CRUZ: First and foremost, I think Matt has a really solid approach at the plate. He's really balanced and he's doing what it takes -- he's committed -- to becoming a good hitter. He's committed to his approach and he's very successful in carrying it out. He doesn't waiver too often at the plate. He doesn't just hit a double or strikeout, he has a lot of options out there. He has really increased his bat speed since last season. I'd actually say he has tremendous bat speed right now.
The pitching staff, and very much so the bullpen, has been solid so far this season. How would you assess that unit at this point in the year?
CRUZ: The pitching staff. I think the pitching staff has been really good. We haven't lost many conference games by more than two runs. The fact is, the pitching staff has really kept us in a lot of games this season. I think they've put us in some good situations. We held a good-hitting California team to not many hits last weekend, and that was impressive to me. They've really done a nice job. I couldn't be much happier about this unit.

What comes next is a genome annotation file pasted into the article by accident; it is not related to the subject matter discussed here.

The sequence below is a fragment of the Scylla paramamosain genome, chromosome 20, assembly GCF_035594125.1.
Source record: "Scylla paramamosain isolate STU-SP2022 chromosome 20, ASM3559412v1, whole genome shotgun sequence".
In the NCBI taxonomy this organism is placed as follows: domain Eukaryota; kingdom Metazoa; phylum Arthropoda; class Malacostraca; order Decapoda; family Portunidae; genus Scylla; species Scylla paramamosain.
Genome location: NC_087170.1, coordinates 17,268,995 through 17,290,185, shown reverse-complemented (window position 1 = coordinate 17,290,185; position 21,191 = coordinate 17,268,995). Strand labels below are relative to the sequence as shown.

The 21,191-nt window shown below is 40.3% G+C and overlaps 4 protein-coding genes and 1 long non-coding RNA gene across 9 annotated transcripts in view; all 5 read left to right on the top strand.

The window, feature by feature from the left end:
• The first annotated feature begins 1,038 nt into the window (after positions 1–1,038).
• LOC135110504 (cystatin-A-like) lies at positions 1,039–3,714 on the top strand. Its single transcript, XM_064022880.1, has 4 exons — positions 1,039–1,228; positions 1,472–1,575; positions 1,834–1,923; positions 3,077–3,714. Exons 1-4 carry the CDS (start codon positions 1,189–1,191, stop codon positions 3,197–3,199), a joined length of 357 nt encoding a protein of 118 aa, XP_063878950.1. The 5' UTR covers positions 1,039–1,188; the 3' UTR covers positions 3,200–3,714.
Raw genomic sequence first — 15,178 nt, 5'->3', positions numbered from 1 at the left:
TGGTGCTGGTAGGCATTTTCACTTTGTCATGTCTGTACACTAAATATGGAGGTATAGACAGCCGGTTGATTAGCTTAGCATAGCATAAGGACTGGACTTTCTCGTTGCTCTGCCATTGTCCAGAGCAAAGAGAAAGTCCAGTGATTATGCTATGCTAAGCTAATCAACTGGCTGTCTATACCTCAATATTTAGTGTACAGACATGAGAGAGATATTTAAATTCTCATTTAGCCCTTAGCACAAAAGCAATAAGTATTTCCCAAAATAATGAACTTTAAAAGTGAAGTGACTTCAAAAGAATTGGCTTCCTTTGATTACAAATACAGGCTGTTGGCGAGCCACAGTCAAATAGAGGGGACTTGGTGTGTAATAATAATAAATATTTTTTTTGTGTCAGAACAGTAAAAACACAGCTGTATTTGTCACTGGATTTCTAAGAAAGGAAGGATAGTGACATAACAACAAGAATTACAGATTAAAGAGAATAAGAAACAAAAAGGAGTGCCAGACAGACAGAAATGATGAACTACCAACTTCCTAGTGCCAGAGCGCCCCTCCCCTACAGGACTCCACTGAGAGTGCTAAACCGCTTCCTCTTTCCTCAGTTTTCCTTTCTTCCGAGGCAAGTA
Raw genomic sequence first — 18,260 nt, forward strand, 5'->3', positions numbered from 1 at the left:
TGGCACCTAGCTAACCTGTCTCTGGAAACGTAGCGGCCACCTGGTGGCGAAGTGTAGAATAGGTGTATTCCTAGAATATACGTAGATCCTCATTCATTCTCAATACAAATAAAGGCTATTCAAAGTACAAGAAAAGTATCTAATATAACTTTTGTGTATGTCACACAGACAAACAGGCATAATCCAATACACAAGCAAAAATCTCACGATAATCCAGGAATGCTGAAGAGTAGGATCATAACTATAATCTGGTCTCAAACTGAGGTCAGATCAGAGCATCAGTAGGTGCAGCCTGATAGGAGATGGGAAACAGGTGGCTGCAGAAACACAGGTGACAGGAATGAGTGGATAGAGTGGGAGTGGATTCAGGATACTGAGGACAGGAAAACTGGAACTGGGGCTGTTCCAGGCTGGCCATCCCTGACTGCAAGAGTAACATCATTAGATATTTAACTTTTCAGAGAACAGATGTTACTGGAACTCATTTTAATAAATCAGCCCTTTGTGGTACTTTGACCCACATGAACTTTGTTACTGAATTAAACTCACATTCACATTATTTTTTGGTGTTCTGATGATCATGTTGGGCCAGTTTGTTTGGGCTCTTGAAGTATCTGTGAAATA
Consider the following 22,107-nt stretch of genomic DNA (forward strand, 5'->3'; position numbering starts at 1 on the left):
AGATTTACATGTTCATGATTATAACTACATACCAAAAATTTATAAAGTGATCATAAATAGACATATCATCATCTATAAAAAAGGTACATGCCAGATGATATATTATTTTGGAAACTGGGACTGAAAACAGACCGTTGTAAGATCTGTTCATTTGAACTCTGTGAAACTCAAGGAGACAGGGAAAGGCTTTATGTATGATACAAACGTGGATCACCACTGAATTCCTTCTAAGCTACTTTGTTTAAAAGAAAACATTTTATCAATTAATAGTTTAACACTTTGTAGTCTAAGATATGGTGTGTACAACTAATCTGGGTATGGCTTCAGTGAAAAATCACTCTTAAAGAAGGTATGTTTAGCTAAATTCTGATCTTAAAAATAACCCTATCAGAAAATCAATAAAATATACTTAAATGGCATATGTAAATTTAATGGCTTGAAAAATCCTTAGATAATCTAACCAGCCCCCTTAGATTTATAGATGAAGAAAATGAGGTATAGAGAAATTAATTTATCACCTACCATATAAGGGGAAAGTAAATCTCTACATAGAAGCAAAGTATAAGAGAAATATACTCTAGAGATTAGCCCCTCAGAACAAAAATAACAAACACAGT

Freshman left-handed starting pitcher Stephen Tarpley has a 2.72 ERA in 43 innings pitched. What has made him so successful so early?
CRUZ: You know, it's funny, because I think Tarpley could be a lot better. The way I would describe him and his success, I'd say he's a fierce competitor who absolutely loves competing at the highest levels. He has good velocity on his fastball. He's been sitting consistently 88-91 with his fastball, touching some 92s at times. He also has a good breaking ball that he can get left-handed hitters out with on a consistent basis. He's working to get more right-handers out, but for the most part, he's done a pretty good job with both ends of it. He's just one of those guys that competes, competes, and competes some more.